Usury and the Conundrums of a Modern-Day Sabbatical Year

I've been interested for many years now by the Biblical system of finance. As I briefly noted in my published Kindle book No More Foreclosures, when you look at the combination of the ban on lending money at interest ("usury") and the forgiveness of debt every seven years during the Sabbatical year, it seems clear that the Torah opposed for-profit lending altogether (with the possible exception of lending to businesses). And given the much-noted role of too much lending in the 2008 economic crisis, it seems that there might be something there that could be relevant today.

The trouble is that all throughout history, people have been desperate to borrow money any way they can, at any terms available. Indeed, that is why the Christian ban on usury eventually fell apart; people had found effective ways of getting around it in practice. Given that, it seems like the most effective way of lessening the harms of debt needs to be through giving some other alternative. More consumer access to equity finance would be a start, as I note in No More Foreclosures, but it seems that there ought to be some way to periodically reset debts, as in the Sabbatical system. (We already have the potential for bankruptcy, but that comes with high consequences to the borrower, imposes an unexpected cost to the lender, and lacks the virtue of a coordinated, society-wide deleveraging that the Sabbatical year is meant to provide.)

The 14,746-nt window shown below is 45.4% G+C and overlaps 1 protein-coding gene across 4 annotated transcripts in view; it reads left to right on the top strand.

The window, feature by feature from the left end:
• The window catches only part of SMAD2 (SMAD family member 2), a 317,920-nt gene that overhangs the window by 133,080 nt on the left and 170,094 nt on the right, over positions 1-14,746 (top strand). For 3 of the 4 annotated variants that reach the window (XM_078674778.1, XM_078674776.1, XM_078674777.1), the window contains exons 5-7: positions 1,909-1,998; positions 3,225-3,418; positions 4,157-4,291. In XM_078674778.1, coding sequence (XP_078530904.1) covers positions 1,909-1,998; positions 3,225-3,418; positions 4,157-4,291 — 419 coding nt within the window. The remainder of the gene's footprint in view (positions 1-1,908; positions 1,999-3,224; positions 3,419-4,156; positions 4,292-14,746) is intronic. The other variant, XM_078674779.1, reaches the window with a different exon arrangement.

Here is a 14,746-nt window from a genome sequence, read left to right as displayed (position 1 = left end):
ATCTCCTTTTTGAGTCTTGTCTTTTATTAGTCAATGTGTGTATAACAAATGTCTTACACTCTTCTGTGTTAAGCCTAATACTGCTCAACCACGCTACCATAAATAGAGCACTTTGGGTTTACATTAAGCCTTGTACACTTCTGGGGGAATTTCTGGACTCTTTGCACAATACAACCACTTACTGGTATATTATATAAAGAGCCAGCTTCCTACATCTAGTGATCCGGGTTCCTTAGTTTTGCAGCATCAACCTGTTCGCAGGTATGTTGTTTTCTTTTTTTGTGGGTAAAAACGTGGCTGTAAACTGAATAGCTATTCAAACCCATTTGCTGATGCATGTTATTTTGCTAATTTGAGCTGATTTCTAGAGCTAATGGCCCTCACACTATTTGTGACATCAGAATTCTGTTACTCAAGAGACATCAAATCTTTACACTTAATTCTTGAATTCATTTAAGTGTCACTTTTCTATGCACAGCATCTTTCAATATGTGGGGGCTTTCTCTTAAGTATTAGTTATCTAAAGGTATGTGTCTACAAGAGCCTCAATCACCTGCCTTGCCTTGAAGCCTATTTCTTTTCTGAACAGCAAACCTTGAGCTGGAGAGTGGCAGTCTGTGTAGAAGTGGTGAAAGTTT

To be sure, borrowers would surely love the idea of debt that goes away if you can't pay it, in the abstract. But how on earth would that be attractive to a lender? Lenders would only offer such a product if they are protected themselves; the only ways to do that would be to charge higher interest in the first place, defeating the purpose, or have some kind of subsidy built in from somewhere to cover losses.

I don't know yet what the answer is. But this is what most of my thinking for fun is about, these days, when I'm not prepping for my teaching.